In his round-up of this year’s Man Booker longlisted titles, Philip Hensher called Almost English the novel that everyone would love. It’s a social comedy involving a homesick teenager, an obnoxious historian and a timid, beholden mother who lacks the gumption to be anything other than grateful to her vanished husband’s family –the trio of Hungarian great-aunts who took her in when he deserted her. The aunts adore Laura and her daughter Marina. They are even paying for Marina’s recent move to an expensive boarding school, a move Marina bitterly regrets.
There are so many opportunities for comedy here – the beautifully realized accents of the aunts, as they declare, ‘Vot-apity,’ and refuse to submit to the ‘rid –iculos’ rules and regulations of Marina’s new school; Marina’s crush on Simon Flowers, whom she adores from afar but whom the reader can see is affected and unworthy of her; the energetic abundance of the aunts’ social gatherings and their refusal to see anything in other than positive terms. They are the heroines of this novel for me – larger than life, colourful and uncompromising. The plot, however, hinges on the unsaid, and that ultimately made for a frustrating reading experience. Marina’s misery at boarding school is acute, but she never asks to come home. The family of the boyfriend she doesn’t really want is unremittingly horrible; the predatory older man is simply a ghastly predatory older man. Laura misses Marina intensely, but never manages anything other than a brief postcard. Laura’s having a half-hearted affair with the local GP, but doesn’t seem to feel much for him either positively or negatively. Laura in particular allows herself to be buffeted around by other people; worse still, she knows it. Unremitting victimhood is wearing, especially when the means of change lie squarely in the victims’ hands.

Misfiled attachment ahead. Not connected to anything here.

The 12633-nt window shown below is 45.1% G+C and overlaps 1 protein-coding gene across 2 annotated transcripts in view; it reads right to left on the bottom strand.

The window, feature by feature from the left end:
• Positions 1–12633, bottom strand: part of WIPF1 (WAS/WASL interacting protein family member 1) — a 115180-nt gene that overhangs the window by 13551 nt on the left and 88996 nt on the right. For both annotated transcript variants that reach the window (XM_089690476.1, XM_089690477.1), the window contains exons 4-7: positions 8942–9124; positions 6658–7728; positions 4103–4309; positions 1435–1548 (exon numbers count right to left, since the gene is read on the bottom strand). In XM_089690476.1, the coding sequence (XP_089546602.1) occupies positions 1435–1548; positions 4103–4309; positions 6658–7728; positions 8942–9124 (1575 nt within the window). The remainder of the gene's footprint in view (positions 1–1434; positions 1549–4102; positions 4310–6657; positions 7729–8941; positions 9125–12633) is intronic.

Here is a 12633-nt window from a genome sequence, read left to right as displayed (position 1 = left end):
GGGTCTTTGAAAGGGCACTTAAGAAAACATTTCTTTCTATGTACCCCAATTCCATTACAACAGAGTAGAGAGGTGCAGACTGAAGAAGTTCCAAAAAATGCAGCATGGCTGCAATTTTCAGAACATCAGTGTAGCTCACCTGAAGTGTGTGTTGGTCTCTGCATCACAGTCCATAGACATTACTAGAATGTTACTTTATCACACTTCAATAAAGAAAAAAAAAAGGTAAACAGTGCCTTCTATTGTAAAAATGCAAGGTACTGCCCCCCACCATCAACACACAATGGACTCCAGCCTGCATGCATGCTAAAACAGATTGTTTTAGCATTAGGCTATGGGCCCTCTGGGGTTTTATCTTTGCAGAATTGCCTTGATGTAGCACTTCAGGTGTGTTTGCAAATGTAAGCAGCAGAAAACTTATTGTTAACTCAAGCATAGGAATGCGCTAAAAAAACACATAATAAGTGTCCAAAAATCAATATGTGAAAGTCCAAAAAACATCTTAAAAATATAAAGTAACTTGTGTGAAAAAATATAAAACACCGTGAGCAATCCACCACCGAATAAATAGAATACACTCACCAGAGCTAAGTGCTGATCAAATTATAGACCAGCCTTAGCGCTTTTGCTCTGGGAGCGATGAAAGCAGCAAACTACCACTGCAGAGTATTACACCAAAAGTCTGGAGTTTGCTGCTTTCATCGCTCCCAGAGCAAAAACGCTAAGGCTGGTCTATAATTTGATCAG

The humour of Almost English is in the same vein as that of Peep Show, or Black Books, or any comedy that relies on abject and absolute humiliation of the characters. I can only laugh at this kind of humour when the writing serves to distance my emotional investment. Drop the Dead Donkey, for example, is peopled by characters who are so unsympathetic that I’m fine with laughing my head off at their plights. But Mendelson drew me so close to the characters that, at times, I could do nothing other than cringe with irritation. The novel is set in the 1980s – perhaps, as a child of the 80s myself, the agony of the teenage years was just too close to the bone (and Almost English has a strong autobiographical element). But ultimately, I feel there was a mismatch between the engaging, emotional narrative and the comedic situations in which the three-dimensional, wonderfully realized mother and daughter are placed.
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